Issue 01

The overarching theme for Orlando Issue 01 is history, memory and the future. The contributions range from conversations between the feminist ‘waves’, reactivating memories and artistic legacies, or reconsidering ways of thinking about how the museum functions, and how marginalised history is preserved. The collision of temporalities and notions of trans-generational politics is particularly key to the issue’s collective notion of the future. By engaging with the instability of history; an archive; an artist’s trajectory, a passageway into the past can be laid out. Issue 01 is particularly focused on the role of art in the space of social change and political engagement. Images can motivate spectators from passivity into action. The narrative of art is part of the story of cultural change and development. There has been an exciting new move into disrupting history as something homogenous and reliable, and in doing so the potential to unlock regenerative new ways of thinking about the future has been sparked. Contributors have also questioned and considered how their own thoughts and memories are mediated. In an age of media saturation, the printed magazine has a new identity, shaping multifaceted narratives and forming new communities. By creating a network of discourse and connection, from writer to reader, editor to contributor, artist to critic, a cacophony of identities are brought together. There is a mythology surrounding memory, it is always shifting and mutating. However, by exposing these nuances, these gaps and absences, there is the opportunity for an energised relationship between communities; perhaps even a new body politic. This issue intends to test these ideas out.

Size: 370x262mm
32 pages printed on 115gsm silk paper
ISBN: 978-09548122-5-6

issue 01



Editor's note: Philomena Epps.


Alice Wroe discusses ‘Herstory’, an educational initiative she set up which uses feminist art to engage young people of all genders with the women’s history not available through the curriculum.

Patricia Cronin: Shrine for Girls

Catie Keck interviews Patricia Cronin about her Shrine for Girls installation, which debuted at the 2015 Venice Biennale. The installation is a series of site-specific sculptural installations in different cities around the world, reflecting on the global plight of exploited women and girls.

Doing What Comes Naturally

Megan Pickering and Sophie Risner discuss their research project, ‘Doing What Comes Naturally’, which explores the political agency of feminist art practice from the past, in relation to present day struggles with classism, patriarchy and sexuality.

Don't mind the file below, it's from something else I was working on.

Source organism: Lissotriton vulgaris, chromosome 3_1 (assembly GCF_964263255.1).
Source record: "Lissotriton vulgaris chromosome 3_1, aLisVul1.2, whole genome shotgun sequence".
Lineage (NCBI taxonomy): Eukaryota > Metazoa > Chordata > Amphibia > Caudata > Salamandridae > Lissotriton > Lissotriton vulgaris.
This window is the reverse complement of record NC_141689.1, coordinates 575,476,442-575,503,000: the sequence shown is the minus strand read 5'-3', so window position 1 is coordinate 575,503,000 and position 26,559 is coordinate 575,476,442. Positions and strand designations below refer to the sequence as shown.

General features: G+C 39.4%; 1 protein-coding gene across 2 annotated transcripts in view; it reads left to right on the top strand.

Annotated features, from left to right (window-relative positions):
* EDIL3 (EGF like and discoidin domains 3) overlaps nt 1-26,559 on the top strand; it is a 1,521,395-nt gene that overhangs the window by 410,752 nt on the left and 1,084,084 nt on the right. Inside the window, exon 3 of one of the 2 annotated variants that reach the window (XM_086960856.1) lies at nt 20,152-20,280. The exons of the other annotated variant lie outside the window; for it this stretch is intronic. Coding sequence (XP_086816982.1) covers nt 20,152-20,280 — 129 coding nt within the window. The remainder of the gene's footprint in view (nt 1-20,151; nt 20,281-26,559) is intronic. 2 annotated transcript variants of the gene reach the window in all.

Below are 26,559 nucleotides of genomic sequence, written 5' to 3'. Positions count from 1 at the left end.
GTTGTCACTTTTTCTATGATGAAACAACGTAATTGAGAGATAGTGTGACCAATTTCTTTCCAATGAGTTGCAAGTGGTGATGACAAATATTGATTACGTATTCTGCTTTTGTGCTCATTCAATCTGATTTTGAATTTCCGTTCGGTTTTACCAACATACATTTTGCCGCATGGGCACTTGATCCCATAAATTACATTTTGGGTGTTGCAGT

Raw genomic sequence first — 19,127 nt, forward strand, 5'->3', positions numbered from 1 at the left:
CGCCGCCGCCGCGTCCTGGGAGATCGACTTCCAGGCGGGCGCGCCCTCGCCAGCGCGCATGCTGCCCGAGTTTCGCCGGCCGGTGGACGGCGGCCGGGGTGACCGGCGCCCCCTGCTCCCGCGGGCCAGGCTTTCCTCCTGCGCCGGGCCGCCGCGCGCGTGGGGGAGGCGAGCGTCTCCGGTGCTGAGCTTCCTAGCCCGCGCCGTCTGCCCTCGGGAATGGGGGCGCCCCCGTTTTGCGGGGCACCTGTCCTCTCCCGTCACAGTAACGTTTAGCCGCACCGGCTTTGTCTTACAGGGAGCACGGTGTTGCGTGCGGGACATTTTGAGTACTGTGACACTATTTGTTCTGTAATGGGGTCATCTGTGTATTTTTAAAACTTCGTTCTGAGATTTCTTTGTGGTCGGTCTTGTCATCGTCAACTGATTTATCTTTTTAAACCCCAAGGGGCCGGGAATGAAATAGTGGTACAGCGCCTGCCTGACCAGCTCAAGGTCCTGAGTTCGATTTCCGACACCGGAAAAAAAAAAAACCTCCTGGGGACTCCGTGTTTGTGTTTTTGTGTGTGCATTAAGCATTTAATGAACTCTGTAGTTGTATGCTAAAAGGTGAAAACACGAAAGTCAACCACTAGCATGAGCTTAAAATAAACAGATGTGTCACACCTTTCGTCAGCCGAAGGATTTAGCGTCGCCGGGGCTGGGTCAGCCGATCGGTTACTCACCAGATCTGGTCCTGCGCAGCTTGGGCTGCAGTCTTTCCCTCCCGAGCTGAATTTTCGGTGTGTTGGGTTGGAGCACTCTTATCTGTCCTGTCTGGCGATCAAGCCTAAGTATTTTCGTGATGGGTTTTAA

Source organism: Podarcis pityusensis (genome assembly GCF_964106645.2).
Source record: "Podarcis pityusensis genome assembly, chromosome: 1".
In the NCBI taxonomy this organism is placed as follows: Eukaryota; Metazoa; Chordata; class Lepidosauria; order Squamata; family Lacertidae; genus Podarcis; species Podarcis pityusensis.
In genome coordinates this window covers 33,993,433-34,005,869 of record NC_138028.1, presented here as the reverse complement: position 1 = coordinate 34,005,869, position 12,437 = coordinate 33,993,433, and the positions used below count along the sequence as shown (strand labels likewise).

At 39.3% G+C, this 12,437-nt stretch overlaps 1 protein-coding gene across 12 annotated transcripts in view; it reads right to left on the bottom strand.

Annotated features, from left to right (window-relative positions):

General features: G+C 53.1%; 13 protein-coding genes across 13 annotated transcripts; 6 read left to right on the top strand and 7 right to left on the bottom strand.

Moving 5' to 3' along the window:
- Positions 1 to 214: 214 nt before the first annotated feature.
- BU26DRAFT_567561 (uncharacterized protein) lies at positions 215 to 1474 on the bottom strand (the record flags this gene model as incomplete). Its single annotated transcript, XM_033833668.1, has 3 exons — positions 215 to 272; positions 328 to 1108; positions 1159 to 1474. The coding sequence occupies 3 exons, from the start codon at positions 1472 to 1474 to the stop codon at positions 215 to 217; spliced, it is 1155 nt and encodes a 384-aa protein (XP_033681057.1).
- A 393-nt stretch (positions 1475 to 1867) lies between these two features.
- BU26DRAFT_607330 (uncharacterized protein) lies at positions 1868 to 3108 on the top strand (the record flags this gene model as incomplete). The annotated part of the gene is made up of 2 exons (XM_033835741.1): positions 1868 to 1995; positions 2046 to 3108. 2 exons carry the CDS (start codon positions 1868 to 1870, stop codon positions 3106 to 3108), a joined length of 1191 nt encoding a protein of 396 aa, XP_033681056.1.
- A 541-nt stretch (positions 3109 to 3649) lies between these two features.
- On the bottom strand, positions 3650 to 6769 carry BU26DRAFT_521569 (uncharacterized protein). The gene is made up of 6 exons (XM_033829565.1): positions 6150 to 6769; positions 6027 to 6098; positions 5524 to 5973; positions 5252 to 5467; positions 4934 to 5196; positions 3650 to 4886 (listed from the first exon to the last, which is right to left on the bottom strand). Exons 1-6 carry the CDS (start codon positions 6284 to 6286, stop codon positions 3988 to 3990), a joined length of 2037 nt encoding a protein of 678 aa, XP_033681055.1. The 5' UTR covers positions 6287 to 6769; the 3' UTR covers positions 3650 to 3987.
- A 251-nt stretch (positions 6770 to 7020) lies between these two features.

Actionist artist Poppy Jackson reflects on her performance Site, which took place at SPILL Festival 2015 at Toynbee Studios, returning to the memory of the live experience after the significant national and international media attention it garnered.

In conversation with Mary Kelly

Philomena Epps interviews Mary Kelly about her extensive career. Regarded as one of the most significant figures in feminist art, Kelly has had a profound influence on postmodernism and cultural politics, as well as the development of conceptual art.

From the Archives

Submissions from Asia Art Archive, Bishopsgate Institute, Black Cultural Archives, Glasgow Women’s Library, Iniva, Imperial War Museum, Irish Queer Archive, London Metropolitan Archives, Rukus! Federation, and the UVIC Transgender Archives.

Notes on Gravestones and Glass Cases

Georgia Horgan considers the relationship between her own artistic practice, which explores the intersections between industrialisation and witch hunting in the 17th century, and questions of feminist museology.

Pride of Place

Emily Carlton interviews Justin Bengry about the ‘Historic England: LGBTQ Pride of Place’ mapping project, highlighting particular locations of interest, and considering how we can develop new and inclusive public histories. 

The Lines That Bind

India Doyle considers the spectre of the grandfather she never met, and how that intersects with her memories of a family home in Syros.

Letters To Home

In ‘Letters To Home’, Jade Jackman has been collaborating with the women inside Yarl’s Wood Detention Centre, and making artwork that spans personal correspondence, text messages, drawings, photography and film.






Bath Magalleria

Belfast The MAC
Birmingham Provide
London Charlotte Street News / ICA / Koenig Books at the Serpentine Gallery / South London Gallery
Liverpool News from Nowhere


Amsterdam Athenaeum Nieuwscentrum
Leipzig mzin store
Paris Librairie Yvon Lambert
Stockholm Papercut


Los Angeles Arcana Books
New York Leslie Lohman Museum of Gay and Lesbian Art


Hamburg Bibliothek Frauenforschung & Gender Studies, Universität Hamburg
London The British Library / The Feminist Library

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